Samsung is planning a big push for its Kitchen Circle support programme for specialist kitchen retailers at the kbb show in March next year.
Speaking exclusively to kbbreview, Jonathan Hartley, channel manager for kitchen retail and B2B at Samsung UK said that although, the scheme was originally launched in 2019, the Covid pandemic made it difficult to deliver all of the support benefits that were intended to be at the heart of the scheme.
He told kbbreview: “The big thing we are about at Samsung is engagement, onboarding, training and knowledge and a lot of that was taken away from us [because of Covid].
“We are going to the kbb show next year to launch Kitchen Circle again, which will be a case of taking everything that we have done already, which we did well, and re-engage and reconnect.”
Hartley (pictured below) continued: “And there are a lot of people who aren’t part of the Kitchen Circle that we want to bring on board, and so it is about incremental growth. There are also retailers who are selling Samsung and are Kitchen Circle members and we have not had that chance to be that customer-facing with them, other than digitally, so they are not feeling the full benefit. So it’s about putting that overarching arm around them and that is where we will take it from March.”
Hartley said that although there had been a good take-up of Kitchen Circle, they did not yet have “as many as we would like”.
He added: “We don’t intend to try to capture all kitchen retailer showrooms. What we are doing is continuing to be selective in the way that we want to partner with them. We don’t just want to put product into showrooms for the sake of it. With Kitchen Circle, we want to work with retailers to train them, give them the knowledge and make sure that all of Samsung’s hero products, like the Dual Cook Flex products and side-by-side refrigeration, jump out and become something that, when they are talking to their consumers, can add value.”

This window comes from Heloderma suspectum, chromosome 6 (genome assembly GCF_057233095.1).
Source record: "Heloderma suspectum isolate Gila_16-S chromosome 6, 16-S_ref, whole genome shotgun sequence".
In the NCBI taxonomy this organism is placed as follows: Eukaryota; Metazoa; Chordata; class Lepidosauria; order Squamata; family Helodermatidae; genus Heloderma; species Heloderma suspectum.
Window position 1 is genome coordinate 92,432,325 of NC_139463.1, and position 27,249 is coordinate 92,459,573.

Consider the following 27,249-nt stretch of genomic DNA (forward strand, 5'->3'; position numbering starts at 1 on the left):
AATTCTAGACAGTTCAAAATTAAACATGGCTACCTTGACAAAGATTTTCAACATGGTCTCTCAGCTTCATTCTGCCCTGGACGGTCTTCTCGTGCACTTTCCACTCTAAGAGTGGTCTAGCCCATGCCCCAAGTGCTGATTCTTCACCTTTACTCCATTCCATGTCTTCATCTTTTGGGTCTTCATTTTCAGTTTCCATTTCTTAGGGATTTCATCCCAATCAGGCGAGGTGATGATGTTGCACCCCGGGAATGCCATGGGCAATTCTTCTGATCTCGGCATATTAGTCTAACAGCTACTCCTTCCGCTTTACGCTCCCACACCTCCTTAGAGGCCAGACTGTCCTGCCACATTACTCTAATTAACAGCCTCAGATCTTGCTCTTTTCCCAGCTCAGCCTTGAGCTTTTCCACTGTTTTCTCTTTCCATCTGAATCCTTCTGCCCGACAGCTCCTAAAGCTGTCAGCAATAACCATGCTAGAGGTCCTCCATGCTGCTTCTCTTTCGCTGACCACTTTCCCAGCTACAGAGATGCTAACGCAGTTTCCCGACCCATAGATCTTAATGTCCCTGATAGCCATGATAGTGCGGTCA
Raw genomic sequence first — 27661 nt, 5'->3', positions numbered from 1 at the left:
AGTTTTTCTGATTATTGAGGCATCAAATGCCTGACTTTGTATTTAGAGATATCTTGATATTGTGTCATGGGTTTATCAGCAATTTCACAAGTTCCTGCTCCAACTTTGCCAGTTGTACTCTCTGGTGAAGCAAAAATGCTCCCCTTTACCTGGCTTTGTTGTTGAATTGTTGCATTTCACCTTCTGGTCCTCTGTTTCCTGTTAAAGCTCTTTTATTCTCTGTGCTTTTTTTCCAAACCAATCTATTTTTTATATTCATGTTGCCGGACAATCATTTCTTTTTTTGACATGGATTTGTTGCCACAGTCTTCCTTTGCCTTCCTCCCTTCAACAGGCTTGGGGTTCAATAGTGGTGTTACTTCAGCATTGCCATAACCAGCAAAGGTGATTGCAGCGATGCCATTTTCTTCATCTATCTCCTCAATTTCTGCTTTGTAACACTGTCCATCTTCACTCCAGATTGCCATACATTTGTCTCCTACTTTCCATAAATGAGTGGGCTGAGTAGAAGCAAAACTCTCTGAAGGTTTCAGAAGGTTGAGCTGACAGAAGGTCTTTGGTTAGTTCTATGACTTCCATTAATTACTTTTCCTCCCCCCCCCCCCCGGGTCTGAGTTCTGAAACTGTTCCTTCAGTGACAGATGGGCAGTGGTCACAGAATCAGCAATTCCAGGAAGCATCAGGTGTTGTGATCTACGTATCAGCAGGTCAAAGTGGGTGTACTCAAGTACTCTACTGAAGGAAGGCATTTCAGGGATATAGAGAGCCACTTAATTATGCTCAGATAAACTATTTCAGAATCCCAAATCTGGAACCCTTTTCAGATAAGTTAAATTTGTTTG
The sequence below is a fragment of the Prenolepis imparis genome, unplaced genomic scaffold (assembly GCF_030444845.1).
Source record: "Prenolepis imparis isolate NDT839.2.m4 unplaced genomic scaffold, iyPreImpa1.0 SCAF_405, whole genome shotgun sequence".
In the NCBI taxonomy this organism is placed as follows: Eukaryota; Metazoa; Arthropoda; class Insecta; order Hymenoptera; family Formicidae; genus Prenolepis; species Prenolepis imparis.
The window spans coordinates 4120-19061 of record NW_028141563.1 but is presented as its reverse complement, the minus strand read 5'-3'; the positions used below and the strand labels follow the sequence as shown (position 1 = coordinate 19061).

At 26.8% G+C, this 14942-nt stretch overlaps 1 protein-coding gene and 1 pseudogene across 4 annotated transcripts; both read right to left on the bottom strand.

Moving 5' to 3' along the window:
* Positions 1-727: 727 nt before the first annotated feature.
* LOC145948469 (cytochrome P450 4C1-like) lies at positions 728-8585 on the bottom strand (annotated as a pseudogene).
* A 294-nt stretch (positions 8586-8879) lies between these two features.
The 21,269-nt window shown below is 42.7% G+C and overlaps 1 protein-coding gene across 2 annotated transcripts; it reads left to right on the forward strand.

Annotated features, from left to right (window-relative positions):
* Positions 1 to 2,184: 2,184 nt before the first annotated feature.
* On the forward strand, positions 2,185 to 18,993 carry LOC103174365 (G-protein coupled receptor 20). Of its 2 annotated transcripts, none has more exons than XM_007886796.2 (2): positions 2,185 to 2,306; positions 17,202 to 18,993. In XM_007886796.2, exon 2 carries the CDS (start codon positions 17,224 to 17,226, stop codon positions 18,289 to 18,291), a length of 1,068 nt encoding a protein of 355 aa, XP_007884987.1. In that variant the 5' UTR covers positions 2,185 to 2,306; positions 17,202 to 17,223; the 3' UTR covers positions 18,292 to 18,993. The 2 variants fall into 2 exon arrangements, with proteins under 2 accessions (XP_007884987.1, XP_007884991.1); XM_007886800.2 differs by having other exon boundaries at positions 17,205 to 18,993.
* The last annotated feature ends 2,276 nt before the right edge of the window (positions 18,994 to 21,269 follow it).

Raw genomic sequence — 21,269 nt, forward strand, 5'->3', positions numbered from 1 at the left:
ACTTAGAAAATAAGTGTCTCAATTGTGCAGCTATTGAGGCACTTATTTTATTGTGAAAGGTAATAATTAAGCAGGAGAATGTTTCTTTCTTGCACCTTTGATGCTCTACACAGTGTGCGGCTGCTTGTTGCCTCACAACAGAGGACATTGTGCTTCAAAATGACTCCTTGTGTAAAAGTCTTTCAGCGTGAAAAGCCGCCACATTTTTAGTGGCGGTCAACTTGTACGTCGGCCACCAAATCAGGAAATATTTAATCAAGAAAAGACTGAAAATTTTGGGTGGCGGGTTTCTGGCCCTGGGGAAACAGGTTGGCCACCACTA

Hartley explained that Samsung had increased its domestic appliance sales in the UK “substantially” over the past four years and had achieved “probably double the target that we had set ourselves four years ago”.
He continued: “We also need to give the retailer a reason to sell Samsung, and I think they are ready. And the reason is that you have the latest technology, coming from a technology brand that makes cooking, not a cooking brand that mixes with technology. You also have the five-year parts-and-labour warranty.”
When asked whether Samsung had been affected by the supply chain problems that have beset many manufacturers, Hartley said: “We suffer from delays just like everybody else, but those delays have not been caused by a big gap in supply. With people back in the factory, we could build back up to capacity, so the product is built. The difficulty then comes in getting the product from the factory over here. Shipping container rates have gone through the roof and there’s the problem of getting those containers from the ships into the ports, and then finding the lorry drivers to get them from the ports.
“Long story short, we suffer problems with stock just like other people do, it’s just that we forecast for success. And because we over-forecast, it means we are building in a buffer. We continually have weekly deliveries to our factories from ordering six to 13 weeks in advance and because of our robust supply chain management. I am now ordering for next year.”
And commenting on how Samsung’s retailers have been affected, he added: “I don’t have retailers ringing me saying that they have holes in their showroom because of Samsung. And if where we have not had the full range available when they wanted it, we have had other products, because of the scale and size of the range, so that they can either upgrade to a better model or move sideways to an equal model.
“What I am hearing coming back is not that we can’t supply the product, what I am hearing is that the hard thing is actually to get fitters.”
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